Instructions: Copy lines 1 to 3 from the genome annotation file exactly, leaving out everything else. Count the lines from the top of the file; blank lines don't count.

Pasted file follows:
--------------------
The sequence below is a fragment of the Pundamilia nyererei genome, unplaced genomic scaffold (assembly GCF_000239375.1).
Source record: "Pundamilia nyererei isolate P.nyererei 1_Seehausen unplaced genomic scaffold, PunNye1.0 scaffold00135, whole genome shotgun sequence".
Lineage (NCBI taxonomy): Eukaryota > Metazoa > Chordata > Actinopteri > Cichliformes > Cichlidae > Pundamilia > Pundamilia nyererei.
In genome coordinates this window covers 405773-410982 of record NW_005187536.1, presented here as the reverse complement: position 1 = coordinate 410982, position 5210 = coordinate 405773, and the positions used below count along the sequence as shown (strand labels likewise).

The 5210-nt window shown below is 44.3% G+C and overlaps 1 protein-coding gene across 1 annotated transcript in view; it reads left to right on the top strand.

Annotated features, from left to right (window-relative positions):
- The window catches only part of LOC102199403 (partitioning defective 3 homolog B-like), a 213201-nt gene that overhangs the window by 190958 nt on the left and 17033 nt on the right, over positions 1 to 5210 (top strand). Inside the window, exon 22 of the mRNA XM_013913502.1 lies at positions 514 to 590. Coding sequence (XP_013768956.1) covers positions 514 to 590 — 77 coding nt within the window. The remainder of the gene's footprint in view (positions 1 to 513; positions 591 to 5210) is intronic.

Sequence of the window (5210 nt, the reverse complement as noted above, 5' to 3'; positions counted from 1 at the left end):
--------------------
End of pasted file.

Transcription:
The sequence below is a fragment of the Pundamilia nyererei genome, unplaced genomic scaffold (assembly GCF_000239375.1).
Source record: "Pundamilia nyererei isolate P.nyererei 1_Seehausen unplaced genomic scaffold, PunNye1.0 scaffold00135, whole genome shotgun sequence".
Lineage (NCBI taxonomy): Eukaryota > Metazoa > Chordata > Actinopteri > Cichliformes > Cichlidae > Pundamilia > Pundamilia nyererei.